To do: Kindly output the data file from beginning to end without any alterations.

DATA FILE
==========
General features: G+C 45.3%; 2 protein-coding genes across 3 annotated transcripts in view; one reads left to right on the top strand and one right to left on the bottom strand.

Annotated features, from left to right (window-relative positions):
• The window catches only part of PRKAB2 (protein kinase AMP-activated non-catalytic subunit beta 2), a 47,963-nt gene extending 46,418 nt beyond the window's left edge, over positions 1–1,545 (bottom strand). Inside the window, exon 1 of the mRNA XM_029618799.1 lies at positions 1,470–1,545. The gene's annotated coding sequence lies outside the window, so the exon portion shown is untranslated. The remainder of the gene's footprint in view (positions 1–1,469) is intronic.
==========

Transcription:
General features: G+C 45.3%; 2 protein-coding genes across 3 annotated transcripts in view; one reads left to right on the top strand and one right to left on the bottom strand.

Annotated features, from left to right (window-relative positions):
• The window catches only part of PRKAB2 (protein kinase AMP-activated non-catalytic subunit beta 2), a 47,963-nt gene extending 46,418 nt beyond the window's left edge, over positions 1–1,545 (bottom strand). Inside the window, exon 1 of the mRNA XM_029618799.1 lies at positions 1,470–1,545. The gene's annotated coding sequence lies outside the window, so the exon portion shown is untranslated. The remainder of the gene's footprint in view (positions 1–1,469) is intronic.